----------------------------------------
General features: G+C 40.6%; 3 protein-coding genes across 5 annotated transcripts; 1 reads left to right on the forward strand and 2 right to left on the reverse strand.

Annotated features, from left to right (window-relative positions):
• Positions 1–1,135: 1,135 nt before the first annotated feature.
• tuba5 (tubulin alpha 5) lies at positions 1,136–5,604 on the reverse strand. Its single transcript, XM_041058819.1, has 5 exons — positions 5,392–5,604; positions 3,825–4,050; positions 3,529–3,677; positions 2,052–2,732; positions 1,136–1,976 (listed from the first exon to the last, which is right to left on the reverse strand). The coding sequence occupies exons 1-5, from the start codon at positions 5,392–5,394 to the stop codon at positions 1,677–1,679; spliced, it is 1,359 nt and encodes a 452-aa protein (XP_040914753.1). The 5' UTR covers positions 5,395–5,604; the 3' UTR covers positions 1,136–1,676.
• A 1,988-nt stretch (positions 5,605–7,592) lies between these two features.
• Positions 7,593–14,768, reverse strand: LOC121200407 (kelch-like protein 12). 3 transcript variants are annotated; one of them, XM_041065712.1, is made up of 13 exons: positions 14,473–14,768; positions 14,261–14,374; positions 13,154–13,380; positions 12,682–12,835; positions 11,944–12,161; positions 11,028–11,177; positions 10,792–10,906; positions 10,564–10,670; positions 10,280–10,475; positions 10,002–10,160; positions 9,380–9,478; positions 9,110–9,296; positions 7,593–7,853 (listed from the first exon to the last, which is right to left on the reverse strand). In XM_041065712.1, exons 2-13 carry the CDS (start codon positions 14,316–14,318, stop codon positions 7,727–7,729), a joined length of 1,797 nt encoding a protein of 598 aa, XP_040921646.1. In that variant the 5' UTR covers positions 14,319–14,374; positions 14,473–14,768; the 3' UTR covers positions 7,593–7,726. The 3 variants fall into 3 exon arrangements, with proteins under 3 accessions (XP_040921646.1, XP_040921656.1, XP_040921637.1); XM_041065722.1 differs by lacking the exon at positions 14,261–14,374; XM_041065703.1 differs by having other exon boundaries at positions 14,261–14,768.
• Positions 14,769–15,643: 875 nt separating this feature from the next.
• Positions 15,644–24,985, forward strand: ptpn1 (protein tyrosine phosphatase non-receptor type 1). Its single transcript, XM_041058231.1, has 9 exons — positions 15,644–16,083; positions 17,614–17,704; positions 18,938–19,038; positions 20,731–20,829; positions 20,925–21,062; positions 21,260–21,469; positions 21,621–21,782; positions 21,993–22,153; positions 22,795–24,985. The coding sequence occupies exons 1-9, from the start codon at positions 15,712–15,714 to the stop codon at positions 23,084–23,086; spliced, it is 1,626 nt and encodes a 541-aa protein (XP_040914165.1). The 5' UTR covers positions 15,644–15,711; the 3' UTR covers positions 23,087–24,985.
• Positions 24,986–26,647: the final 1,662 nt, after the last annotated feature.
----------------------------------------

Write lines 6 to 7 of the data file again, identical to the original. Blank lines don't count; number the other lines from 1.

• Positions 7,593–14,768, reverse strand: LOC121200407 (kelch-like protein 12). 3 transcript variants are annotated; one of them, XM_041065712.1, is made up of 13 exons: positions 14,473–14,768; positions 14,261–14,374; positions 13,154–13,380; positions 12,682–12,835; positions 11,944–12,161; positions 11,028–11,177; positions 10,792–10,906; positions 10,564–10,670; positions 10,280–10,475; positions 10,002–10,160; positions 9,380–9,478; positions 9,110–9,296; positions 7,593–7,853 (listed from the first exon to the last, which is right to left on the reverse strand). In XM_041065712.1, exons 2-13 carry the CDS (start codon positions 14,316–14,318, stop codon positions 7,727–7,729), a joined length of 1,797 nt encoding a protein of 598 aa, XP_040921646.1. In that variant the 5' UTR covers positions 14,319–14,374; positions 14,473–14,768; the 3' UTR covers positions 7,593–7,726. The 3 variants fall into 3 exon arrangements, with proteins under 3 accessions (XP_040921646.1, XP_040921656.1, XP_040921637.1); XM_041065722.1 differs by lacking the exon at positions 14,261–14,374; XM_041065703.1 differs by having other exon boundaries at positions 14,261–14,768.
• Positions 14,769–15,643: 875 nt separating this feature from the next.